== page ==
The Economics Department welcomes James Heintz as the new Chair

The Economics Department is thrilled to welcome the new Chair, James Heintz, Andrew Glyn Professor of Economics and Director, Economics and Human Rights Program at PERI. The Department is fortunate to have a leader who embodies its heterodox tradition, with a deep commitment to seeing UMass Economics lead the discipline to novel ways of thinking about old economic issues and to recognition and innovative analysis of new and pressing economic problems. Thought leadership and socially engaged economics are needed now more than ever as the country and the global community confront the challenges of inequality, exclusion, racial injustice, climate change, exacerbated by the impact of the health pandemic.
 
James Heintz holds a Ph.D. from the University of Massachusetts. He is an internationally recognized leader on research on economic policy issues, including job creation, global labor standards, the distributive consequences of macroeconomic policies, and human rights. His policy work has focused on the U.S. as well as developing countries, primarily in sub-Saharan Africa, including Ghana, Kenya, Liberia, the Gambia, Madagascar, and South Africa.

Could the US and Chinese economies really 'decouple'?

Talk of a new cold war is everywhere. Yet the economic context of the confrontation between the US and China is fundamentally different from the days of the iron curtain. The US and the Soviet Union had created competing globalisations, dividing the world into separate economic blocs. The two sides of the present divide are tied together as one “Chimerica” – with China as the global “workshop” and the US as the tech “headquarters” of the world. The old hope that this economic interdependence would prevent political conflict has been shattered. Instead, deep economic integration has increased the stakes: the core of the world economy could fall apart.

Study shows investment in public higher ed will boost economy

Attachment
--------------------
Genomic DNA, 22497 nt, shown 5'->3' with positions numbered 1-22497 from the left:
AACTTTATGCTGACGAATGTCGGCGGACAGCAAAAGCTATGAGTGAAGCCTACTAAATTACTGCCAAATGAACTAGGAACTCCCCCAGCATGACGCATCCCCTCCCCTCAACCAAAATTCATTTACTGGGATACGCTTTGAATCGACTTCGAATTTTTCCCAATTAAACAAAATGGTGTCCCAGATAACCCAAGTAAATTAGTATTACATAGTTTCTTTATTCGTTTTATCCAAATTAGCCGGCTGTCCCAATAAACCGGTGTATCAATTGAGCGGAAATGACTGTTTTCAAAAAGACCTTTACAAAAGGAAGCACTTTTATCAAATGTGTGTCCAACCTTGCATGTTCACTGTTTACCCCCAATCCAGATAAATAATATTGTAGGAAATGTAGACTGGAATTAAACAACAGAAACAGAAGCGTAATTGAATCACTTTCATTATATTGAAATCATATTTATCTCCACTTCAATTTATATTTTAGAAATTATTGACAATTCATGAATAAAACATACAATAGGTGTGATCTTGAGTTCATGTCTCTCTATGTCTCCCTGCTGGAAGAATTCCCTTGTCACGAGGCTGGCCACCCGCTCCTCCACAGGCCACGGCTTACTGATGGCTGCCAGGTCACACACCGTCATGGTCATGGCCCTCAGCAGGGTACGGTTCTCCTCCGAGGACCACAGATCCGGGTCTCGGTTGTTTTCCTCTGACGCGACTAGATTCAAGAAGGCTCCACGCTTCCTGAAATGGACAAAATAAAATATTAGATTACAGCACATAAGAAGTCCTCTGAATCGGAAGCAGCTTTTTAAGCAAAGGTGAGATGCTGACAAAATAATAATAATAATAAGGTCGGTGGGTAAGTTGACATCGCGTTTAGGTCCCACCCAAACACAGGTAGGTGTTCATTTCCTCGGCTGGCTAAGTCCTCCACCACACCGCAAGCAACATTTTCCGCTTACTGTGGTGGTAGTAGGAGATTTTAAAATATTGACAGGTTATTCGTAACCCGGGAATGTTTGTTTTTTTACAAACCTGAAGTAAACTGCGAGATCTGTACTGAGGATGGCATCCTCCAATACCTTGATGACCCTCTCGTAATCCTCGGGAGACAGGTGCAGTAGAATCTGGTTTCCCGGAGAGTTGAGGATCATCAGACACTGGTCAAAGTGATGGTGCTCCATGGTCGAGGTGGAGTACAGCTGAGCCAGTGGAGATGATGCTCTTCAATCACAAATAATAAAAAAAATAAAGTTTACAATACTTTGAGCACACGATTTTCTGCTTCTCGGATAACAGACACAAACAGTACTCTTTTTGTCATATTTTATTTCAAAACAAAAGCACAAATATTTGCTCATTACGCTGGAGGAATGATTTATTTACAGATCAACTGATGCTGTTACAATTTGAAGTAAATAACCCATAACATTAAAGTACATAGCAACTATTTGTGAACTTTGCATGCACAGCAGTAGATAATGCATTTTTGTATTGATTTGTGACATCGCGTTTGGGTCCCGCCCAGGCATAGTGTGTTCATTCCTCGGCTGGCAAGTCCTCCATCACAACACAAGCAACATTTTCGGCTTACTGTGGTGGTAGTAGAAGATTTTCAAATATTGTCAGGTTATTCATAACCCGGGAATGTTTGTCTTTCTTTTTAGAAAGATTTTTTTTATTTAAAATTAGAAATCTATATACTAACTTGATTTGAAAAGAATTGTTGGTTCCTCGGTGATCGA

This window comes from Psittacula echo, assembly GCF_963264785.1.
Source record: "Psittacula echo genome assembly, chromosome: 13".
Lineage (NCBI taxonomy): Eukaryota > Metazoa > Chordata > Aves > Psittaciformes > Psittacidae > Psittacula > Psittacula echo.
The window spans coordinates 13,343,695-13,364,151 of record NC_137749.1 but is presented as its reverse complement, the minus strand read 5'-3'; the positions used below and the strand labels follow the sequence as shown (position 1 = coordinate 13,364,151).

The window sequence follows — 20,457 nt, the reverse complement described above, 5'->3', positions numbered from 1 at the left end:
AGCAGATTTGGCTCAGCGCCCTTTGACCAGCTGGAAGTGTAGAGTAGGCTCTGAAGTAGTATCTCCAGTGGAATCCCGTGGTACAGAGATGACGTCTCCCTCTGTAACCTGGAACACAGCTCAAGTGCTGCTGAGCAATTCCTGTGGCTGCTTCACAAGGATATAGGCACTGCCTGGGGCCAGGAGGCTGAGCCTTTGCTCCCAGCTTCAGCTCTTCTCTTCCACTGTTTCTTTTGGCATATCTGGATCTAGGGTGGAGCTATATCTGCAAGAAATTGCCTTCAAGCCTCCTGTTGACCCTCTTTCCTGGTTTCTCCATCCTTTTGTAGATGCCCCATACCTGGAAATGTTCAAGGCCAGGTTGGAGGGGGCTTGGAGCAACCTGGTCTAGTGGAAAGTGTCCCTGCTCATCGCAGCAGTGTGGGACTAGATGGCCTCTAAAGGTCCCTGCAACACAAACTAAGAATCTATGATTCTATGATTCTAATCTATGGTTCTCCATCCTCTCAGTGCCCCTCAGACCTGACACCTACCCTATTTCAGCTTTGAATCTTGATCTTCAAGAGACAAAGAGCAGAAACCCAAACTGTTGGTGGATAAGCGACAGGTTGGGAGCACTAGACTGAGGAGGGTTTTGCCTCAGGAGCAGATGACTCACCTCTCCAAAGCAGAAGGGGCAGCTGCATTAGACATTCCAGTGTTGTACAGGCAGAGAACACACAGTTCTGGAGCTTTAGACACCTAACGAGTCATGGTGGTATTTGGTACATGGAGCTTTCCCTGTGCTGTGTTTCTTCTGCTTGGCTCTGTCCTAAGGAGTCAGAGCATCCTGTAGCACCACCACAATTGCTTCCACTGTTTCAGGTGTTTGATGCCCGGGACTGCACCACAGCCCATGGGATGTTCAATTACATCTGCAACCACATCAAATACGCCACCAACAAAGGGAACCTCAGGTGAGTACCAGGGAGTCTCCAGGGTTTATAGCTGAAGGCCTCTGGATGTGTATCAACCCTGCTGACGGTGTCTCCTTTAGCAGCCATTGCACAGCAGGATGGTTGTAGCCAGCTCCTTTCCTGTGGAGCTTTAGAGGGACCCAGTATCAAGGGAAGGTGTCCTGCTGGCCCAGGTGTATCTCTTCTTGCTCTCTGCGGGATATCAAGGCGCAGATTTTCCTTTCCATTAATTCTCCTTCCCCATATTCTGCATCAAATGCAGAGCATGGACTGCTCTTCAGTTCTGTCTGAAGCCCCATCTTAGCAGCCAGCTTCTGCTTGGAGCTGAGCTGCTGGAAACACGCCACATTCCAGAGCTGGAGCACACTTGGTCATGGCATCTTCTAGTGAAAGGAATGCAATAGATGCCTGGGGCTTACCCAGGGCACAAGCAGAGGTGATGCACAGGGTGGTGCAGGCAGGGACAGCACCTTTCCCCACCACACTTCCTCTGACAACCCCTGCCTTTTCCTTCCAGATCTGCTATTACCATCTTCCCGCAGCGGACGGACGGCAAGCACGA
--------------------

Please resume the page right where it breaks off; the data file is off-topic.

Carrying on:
A recently completed study urges state leaders to increase spending on public higher education to address the immediate financial crisis accompanying the COVID-19 pandemic and to build a more just and equitable economy in the Commonwealth.
 
“It would be difficult to identify investment, public or private, that offers greater short-run and long-run benefits,” writes University of Massachusetts Amherst professor Michael Ash in “An Economic Analysis of Investment in Public Higher Education in Massachusetts: Recovering from the COVID-19 Crisis and Laying Foundations for the Future.”

Statement on Racist Violence and Social Exclusion

Black Lives Matter. We declare and affirm this truth in the face of any verbal or material attempt to deny it. The current tragedies and structures of violence, exclusion and exploitation of Black people were made by human actors.  They date back to colonial times and slavery but persist to today. Teaching and research in the economics profession have often served to legitimize such structures portraying them as the outcome of the free and fair play of the market. The UMass Economics Department has a long tradition of research dedicated to uncovering structures of oppression, exploitation, exclusion and violence. This tradition must be rethought and adapted to place racial injustice at the center, as a dimension that should not be overlooked.

Continue reading the full statement

UMass Economics in the News

Robert Pollin, Distinguished Professor of economics and co-director of the Political Economy Research Institute (PERI), comments on a $1 trillion infrastructure plan with a focus on sustainability proposed by presidential candidate and South Bend, Indiana Mayor Pete Buttigieg. Pollin says Buttigieg’s plan is “going in the right direction,” but “a lot hinges on where you come up with the money.” He says Sen. Elizabeth Warren “does a much more serious job of going underneath the surface than he does.” (South Bend Tribune, 1/14/20)

A news story about calls by the mayors of London and New York for cities to divest their pension funds from fossil fuel producers notes that a 2018 report co-authored by Robert Pollin, Distinguished Professor in economics and co-director of the Political Economy Research Institute, says the divestment movement has not substantially impacted fossil fuel share prices or reduced carbon emissions. (Reuters, 1/8/20)